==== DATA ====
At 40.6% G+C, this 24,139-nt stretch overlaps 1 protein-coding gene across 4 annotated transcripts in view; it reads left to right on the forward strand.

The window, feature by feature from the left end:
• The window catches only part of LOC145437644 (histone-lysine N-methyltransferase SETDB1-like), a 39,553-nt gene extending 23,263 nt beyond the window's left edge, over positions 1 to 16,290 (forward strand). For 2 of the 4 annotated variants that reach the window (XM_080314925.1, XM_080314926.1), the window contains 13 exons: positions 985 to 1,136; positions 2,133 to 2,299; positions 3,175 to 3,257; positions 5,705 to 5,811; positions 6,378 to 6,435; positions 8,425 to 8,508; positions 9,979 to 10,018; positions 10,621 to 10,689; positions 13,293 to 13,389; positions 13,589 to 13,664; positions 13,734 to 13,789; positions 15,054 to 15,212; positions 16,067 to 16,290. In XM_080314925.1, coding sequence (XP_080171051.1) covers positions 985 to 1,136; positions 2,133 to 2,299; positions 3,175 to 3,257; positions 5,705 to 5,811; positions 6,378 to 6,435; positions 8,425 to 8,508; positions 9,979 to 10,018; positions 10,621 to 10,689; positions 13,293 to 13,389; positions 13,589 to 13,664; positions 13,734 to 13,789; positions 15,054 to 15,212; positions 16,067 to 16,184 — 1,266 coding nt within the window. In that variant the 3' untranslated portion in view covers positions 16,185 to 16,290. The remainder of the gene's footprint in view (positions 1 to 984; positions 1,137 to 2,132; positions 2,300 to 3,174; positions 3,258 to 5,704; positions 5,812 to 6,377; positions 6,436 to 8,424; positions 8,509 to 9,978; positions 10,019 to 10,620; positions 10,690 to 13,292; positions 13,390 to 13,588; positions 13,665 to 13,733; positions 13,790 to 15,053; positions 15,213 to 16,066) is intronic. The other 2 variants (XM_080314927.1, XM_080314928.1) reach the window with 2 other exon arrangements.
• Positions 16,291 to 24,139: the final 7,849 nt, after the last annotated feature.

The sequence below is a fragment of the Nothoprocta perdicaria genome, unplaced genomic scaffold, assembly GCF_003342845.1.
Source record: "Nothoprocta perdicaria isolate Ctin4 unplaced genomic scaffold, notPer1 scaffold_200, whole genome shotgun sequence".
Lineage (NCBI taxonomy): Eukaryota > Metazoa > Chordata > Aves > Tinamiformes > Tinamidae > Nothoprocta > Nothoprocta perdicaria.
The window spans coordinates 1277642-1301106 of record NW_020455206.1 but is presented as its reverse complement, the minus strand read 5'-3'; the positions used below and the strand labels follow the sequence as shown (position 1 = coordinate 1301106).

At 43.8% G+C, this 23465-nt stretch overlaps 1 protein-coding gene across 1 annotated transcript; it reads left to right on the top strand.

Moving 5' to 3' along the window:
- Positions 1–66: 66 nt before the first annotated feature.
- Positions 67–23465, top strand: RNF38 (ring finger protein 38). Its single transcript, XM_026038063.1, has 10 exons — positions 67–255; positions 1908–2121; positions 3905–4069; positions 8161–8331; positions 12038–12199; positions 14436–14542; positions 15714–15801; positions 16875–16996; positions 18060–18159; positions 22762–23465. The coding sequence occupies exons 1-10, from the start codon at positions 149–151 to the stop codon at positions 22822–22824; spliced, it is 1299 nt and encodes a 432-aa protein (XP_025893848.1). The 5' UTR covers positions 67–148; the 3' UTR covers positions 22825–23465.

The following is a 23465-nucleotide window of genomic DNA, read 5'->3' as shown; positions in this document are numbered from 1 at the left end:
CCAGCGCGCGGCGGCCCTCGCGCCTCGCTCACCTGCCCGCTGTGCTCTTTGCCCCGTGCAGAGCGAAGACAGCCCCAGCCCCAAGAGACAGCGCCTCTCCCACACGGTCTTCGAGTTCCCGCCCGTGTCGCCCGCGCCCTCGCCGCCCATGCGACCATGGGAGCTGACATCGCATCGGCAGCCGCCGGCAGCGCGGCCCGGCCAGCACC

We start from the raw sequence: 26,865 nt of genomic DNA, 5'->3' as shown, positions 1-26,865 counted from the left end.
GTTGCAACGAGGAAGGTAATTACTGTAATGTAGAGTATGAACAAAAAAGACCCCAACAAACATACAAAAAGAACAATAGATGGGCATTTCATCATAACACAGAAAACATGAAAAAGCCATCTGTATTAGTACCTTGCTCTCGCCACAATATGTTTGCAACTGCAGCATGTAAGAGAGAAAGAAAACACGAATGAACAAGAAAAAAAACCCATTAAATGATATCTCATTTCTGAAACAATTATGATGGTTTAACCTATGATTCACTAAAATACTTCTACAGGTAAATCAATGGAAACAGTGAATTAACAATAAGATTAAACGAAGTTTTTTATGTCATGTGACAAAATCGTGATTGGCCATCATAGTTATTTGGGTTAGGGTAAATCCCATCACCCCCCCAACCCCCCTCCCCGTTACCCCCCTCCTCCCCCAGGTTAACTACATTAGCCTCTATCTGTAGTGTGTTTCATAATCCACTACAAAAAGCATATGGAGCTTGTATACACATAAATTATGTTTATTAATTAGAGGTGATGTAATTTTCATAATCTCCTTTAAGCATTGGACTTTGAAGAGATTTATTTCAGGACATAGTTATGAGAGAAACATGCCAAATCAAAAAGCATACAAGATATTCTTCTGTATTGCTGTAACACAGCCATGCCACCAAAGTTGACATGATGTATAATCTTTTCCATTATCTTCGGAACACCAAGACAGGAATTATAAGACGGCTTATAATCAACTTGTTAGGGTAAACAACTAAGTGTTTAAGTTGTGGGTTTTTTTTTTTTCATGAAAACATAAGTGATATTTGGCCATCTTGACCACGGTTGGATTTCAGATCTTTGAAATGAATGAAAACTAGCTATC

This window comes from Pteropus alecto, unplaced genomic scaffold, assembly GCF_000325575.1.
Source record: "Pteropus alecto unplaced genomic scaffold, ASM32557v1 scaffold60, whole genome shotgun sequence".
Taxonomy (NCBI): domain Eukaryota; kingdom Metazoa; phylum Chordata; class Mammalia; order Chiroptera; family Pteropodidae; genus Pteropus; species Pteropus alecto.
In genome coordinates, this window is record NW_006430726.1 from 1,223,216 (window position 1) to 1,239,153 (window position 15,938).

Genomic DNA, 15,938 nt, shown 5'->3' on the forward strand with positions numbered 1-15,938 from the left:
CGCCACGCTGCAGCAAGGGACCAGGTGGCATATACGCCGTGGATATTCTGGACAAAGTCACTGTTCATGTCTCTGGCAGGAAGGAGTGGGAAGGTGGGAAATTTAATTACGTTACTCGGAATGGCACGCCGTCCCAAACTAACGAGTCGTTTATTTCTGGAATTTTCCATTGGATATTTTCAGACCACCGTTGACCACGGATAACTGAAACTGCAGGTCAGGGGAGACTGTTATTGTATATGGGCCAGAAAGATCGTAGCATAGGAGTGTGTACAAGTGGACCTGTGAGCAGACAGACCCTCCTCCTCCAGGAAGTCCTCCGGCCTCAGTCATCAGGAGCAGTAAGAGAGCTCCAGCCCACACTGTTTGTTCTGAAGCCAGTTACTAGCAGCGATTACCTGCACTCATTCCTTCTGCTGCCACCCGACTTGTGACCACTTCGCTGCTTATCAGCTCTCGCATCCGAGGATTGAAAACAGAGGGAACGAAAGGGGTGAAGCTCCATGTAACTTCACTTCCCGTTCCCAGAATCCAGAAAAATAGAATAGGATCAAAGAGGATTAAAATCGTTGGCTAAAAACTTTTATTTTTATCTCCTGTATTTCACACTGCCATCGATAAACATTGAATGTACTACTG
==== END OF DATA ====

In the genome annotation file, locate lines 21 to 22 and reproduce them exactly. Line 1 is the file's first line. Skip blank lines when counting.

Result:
Genomic DNA, 15,938 nt, shown 5'->3' on the forward strand with positions numbered 1-15,938 from the left:
CGCCACGCTGCAGCAAGGGACCAGGTGGCATATACGCCGTGGATATTCTGGACAAAGTCACTGTTCATGTCTCTGGCAGGAAGGAGTGGGAAGGTGGGAAATTTAATTACGTTACTCGGAATGGCACGCCGTCCCAAACTAACGAGTCGTTTATTTCTGGAATTTTCCATTGGATATTTTCAGACCACCGTTGACCACGGATAACTGAAACTGCAGGTCAGGGGAGACTGTTATTGTATATGGGCCAGAAAGATCGTAGCATAGGAGTGTGTACAAGTGGACCTGTGAGCAGACAGACCCTCCTCCTCCAGGAAGTCCTCCGGCCTCAGTCATCAGGAGCAGTAAGAGAGCTCCAGCCCACACTGTTTGTTCTGAAGCCAGTTACTAGCAGCGATTACCTGCACTCATTCCTTCTGCTGCCACCCGACTTGTGACCACTTCGCTGCTTATCAGCTCTCGCATCCGAGGATTGAAAACAGAGGGAACGAAAGGGGTGAAGCTCCATGTAACTTCACTTCCCGTTCCCAGAATCCAGAAAAATAGAATAGGATCAAAGAGGATTAAAATCGTTGGCTAAAAACTTTTATTTTTATCTCCTGTATTTCACACTGCCATCGATAAACATTGAATGTACTACTG